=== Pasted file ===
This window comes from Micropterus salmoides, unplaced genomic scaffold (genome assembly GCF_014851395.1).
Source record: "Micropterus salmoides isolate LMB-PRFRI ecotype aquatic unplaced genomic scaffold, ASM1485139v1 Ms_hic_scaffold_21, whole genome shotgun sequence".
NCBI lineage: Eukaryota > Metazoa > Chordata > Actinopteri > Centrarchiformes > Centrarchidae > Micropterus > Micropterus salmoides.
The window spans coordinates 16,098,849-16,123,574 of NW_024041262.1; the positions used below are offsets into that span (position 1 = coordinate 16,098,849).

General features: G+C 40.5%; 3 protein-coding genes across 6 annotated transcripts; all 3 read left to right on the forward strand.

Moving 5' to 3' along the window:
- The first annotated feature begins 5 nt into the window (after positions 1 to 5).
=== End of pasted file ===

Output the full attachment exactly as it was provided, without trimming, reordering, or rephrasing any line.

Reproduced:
This window comes from Micropterus salmoides, unplaced genomic scaffold (genome assembly GCF_014851395.1).
Source record: "Micropterus salmoides isolate LMB-PRFRI ecotype aquatic unplaced genomic scaffold, ASM1485139v1 Ms_hic_scaffold_21, whole genome shotgun sequence".
NCBI lineage: Eukaryota > Metazoa > Chordata > Actinopteri > Centrarchiformes > Centrarchidae > Micropterus > Micropterus salmoides.
The window spans coordinates 16,098,849-16,123,574 of NW_024041262.1; the positions used below are offsets into that span (position 1 = coordinate 16,098,849).

General features: G+C 40.5%; 3 protein-coding genes across 6 annotated transcripts; all 3 read left to right on the forward strand.

Moving 5' to 3' along the window:
- The first annotated feature begins 5 nt into the window (after positions 1 to 5).